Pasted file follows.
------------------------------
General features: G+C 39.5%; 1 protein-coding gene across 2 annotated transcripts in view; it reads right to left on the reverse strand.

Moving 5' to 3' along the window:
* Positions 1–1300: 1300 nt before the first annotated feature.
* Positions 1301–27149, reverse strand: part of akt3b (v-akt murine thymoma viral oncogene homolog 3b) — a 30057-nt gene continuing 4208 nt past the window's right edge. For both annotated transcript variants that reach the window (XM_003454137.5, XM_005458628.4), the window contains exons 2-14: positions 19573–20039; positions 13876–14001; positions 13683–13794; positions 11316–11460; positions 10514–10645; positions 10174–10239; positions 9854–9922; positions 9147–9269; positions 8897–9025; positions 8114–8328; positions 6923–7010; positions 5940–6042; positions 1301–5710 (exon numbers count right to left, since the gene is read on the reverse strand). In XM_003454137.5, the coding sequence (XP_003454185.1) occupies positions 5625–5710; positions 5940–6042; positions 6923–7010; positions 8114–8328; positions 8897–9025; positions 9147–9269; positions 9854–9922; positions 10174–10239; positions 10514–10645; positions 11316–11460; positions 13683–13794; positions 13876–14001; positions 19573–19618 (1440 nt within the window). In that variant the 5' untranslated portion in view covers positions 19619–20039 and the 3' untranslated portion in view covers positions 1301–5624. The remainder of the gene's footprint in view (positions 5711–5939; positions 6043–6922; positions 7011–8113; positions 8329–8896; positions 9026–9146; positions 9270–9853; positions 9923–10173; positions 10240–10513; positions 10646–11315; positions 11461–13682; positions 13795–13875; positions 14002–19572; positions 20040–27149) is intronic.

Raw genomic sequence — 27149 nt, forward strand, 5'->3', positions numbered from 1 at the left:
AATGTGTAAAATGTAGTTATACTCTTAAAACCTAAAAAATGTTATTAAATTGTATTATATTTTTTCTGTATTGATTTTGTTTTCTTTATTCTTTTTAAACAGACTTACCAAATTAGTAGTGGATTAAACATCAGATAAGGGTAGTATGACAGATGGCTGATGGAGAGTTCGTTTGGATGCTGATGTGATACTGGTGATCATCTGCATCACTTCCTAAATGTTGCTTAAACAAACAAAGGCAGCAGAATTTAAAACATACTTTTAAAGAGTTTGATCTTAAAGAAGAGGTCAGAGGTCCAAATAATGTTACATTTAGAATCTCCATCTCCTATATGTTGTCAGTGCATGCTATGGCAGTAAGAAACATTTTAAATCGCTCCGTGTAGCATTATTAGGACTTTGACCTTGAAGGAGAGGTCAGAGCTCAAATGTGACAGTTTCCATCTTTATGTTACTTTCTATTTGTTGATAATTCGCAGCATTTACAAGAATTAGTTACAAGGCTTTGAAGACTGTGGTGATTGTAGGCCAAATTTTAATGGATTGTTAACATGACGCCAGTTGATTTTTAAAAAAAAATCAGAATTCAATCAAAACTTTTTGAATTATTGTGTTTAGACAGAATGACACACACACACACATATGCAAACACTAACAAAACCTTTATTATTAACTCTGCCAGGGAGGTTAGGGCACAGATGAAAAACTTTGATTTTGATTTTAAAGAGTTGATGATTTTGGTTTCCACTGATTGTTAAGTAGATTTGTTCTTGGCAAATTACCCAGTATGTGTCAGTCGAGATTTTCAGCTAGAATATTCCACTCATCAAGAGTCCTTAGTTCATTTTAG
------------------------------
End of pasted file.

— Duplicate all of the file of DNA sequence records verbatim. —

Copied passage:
General features: G+C 39.5%; 1 protein-coding gene across 2 annotated transcripts in view; it reads right to left on the reverse strand.

Moving 5' to 3' along the window:
* Positions 1–1300: 1300 nt before the first annotated feature.
* Positions 1301–27149, reverse strand: part of akt3b (v-akt murine thymoma viral oncogene homolog 3b) — a 30057-nt gene continuing 4208 nt past the window's right edge. For both annotated transcript variants that reach the window (XM_003454137.5, XM_005458628.4), the window contains exons 2-14: positions 19573–20039; positions 13876–14001; positions 13683–13794; positions 11316–11460; positions 10514–10645; positions 10174–10239; positions 9854–9922; positions 9147–9269; positions 8897–9025; positions 8114–8328; positions 6923–7010; positions 5940–6042; positions 1301–5710 (exon numbers count right to left, since the gene is read on the reverse strand). In XM_003454137.5, the coding sequence (XP_003454185.1) occupies positions 5625–5710; positions 5940–6042; positions 6923–7010; positions 8114–8328; positions 8897–9025; positions 9147–9269; positions 9854–9922; positions 10174–10239; positions 10514–10645; positions 11316–11460; positions 13683–13794; positions 13876–14001; positions 19573–19618 (1440 nt within the window). In that variant the 5' untranslated portion in view covers positions 19619–20039 and the 3' untranslated portion in view covers positions 1301–5624. The remainder of the gene's footprint in view (positions 5711–5939; positions 6043–6922; positions 7011–8113; positions 8329–8896; positions 9026–9146; positions 9270–9853; positions 9923–10173; positions 10240–10513; positions 10646–11315; positions 11461–13682; positions 13795–13875; positions 14002–19572; positions 20040–27149) is intronic.

Raw genomic sequence — 27149 nt, forward strand, 5'->3', positions numbered from 1 at the left:
AATGTGTAAAATGTAGTTATACTCTTAAAACCTAAAAAATGTTATTAAATTGTATTATATTTTTTCTGTATTGATTTTGTTTTCTTTATTCTTTTTAAACAGACTTACCAAATTAGTAGTGGATTAAACATCAGATAAGGGTAGTATGACAGATGGCTGATGGAGAGTTCGTTTGGATGCTGATGTGATACTGGTGATCATCTGCATCACTTCCTAAATGTTGCTTAAACAAACAAAGGCAGCAGAATTTAAAACATACTTTTAAAGAGTTTGATCTTAAAGAAGAGGTCAGAGGTCCAAATAATGTTACATTTAGAATCTCCATCTCCTATATGTTGTCAGTGCATGCTATGGCAGTAAGAAACATTTTAAATCGCTCCGTGTAGCATTATTAGGACTTTGACCTTGAAGGAGAGGTCAGAGCTCAAATGTGACAGTTTCCATCTTTATGTTACTTTCTATTTGTTGATAATTCGCAGCATTTACAAGAATTAGTTACAAGGCTTTGAAGACTGTGGTGATTGTAGGCCAAATTTTAATGGATTGTTAACATGACGCCAGTTGATTTTTAAAAAAAAATCAGAATTCAATCAAAACTTTTTGAATTATTGTGTTTAGACAGAATGACACACACACACACATATGCAAACACTAACAAAACCTTTATTATTAACTCTGCCAGGGAGGTTAGGGCACAGATGAAAAACTTTGATTTTGATTTTAAAGAGTTGATGATTTTGGTTTCCACTGATTGTTAAGTAGATTTGTTCTTGGCAAATTACCCAGTATGTGTCAGTCGAGATTTTCAGCTAGAATATTCCACTCATCAAGAGTCCTTAGTTCATTTTAG